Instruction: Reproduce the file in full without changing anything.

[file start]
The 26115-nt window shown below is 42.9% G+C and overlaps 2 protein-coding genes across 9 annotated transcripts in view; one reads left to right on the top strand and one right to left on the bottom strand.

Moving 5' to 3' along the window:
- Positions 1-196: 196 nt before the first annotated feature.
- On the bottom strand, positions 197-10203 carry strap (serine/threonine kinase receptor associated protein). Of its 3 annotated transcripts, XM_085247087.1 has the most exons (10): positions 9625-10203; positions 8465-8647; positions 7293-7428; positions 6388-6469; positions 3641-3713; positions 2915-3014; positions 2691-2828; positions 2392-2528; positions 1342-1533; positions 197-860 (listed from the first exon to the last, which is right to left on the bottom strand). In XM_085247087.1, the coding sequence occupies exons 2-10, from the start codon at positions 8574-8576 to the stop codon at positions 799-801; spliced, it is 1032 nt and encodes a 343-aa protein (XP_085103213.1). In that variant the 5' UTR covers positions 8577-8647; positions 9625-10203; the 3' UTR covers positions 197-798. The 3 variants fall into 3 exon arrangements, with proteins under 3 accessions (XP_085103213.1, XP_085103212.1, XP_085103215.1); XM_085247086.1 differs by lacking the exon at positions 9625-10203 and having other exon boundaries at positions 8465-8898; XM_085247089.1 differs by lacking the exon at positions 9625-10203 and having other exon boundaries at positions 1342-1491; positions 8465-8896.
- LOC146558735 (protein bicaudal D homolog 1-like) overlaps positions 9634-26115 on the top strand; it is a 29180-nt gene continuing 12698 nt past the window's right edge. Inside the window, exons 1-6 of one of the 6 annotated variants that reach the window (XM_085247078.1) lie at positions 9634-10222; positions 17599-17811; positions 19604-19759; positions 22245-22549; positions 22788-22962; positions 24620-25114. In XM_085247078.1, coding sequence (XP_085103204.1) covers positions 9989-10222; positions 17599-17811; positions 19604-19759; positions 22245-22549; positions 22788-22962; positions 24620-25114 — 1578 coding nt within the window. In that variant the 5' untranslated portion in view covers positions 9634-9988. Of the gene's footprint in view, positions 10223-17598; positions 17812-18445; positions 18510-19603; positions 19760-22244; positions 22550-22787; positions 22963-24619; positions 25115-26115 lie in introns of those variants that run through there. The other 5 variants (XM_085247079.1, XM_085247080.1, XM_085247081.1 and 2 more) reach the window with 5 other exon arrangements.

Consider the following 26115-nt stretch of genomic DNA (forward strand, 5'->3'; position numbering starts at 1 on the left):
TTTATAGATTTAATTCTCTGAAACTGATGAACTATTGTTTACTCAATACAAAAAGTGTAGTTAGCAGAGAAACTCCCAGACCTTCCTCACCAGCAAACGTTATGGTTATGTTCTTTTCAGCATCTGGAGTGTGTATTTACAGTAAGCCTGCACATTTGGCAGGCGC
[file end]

The 26115-nt window shown below is 42.9% G+C and overlaps 2 protein-coding genes across 9 annotated transcripts in view; one reads left to right on the top strand and one right to left on the bottom strand.

Moving 5' to 3' along the window:
- Positions 1-196: 196 nt before the first annotated feature.
- On the bottom strand, positions 197-10203 carry strap (serine/threonine kinase receptor associated protein). Of its 3 annotated transcripts, XM_085247087.1 has the most exons (10): positions 9625-10203; positions 8465-8647; positions 7293-7428; positions 6388-6469; positions 3641-3713; positions 2915-3014; positions 2691-2828; positions 2392-2528; positions 1342-1533; positions 197-860 (listed from the first exon to the last, which is right to left on the bottom strand). In XM_085247087.1, the coding sequence occupies exons 2-10, from the start codon at positions 8574-8576 to the stop codon at positions 799-801; spliced, it is 1032 nt and encodes a 343-aa protein (XP_085103213.1). In that variant the 5' UTR covers positions 8577-8647; positions 9625-10203; the 3' UTR covers positions 197-798. The 3 variants fall into 3 exon arrangements, with proteins under 3 accessions (XP_085103213.1, XP_085103212.1, XP_085103215.1); XM_085247086.1 differs by lacking the exon at positions 9625-10203 and having other exon boundaries at positions 8465-8898; XM_085247089.1 differs by lacking the exon at positions 9625-10203 and having other exon boundaries at positions 1342-1491; positions 8465-8896.
- LOC146558735 (protein bicaudal D homolog 1-like) overlaps positions 9634-26115 on the top strand; it is a 29180-nt gene continuing 12698 nt past the window's right edge. Inside the window, exons 1-6 of one of the 6 annotated variants that reach the window (XM_085247078.1) lie at positions 9634-10222; positions 17599-17811; positions 19604-19759; positions 22245-22549; positions 22788-22962; positions 24620-25114. In XM_085247078.1, coding sequence (XP_085103204.1) covers positions 9989-10222; positions 17599-17811; positions 19604-19759; positions 22245-22549; positions 22788-22962; positions 24620-25114 — 1578 coding nt within the window. In that variant the 5' untranslated portion in view covers positions 9634-9988. Of the gene's footprint in view, positions 10223-17598; positions 17812-18445; positions 18510-19603; positions 19760-22244; positions 22550-22787; positions 22963-24619; positions 25115-26115 lie in introns of those variants that run through there. The other 5 variants (XM_085247079.1, XM_085247080.1, XM_085247081.1 and 2 more) reach the window with 5 other exon arrangements.

Consider the following 26115-nt stretch of genomic DNA (forward strand, 5'->3'; position numbering starts at 1 on the left):
TTTATAGATTTAATTCTCTGAAACTGATGAACTATTGTTTACTCAATACAAAAAGTGTAGTTAGCAGAGAAACTCCCAGACCTTCCTCACCAGCAAACGTTATGGTTATGTTCTTTTCAGCATCTGGAGTGTGTATTTACAGTAAGCCTGCACATTTGGCAGGCGC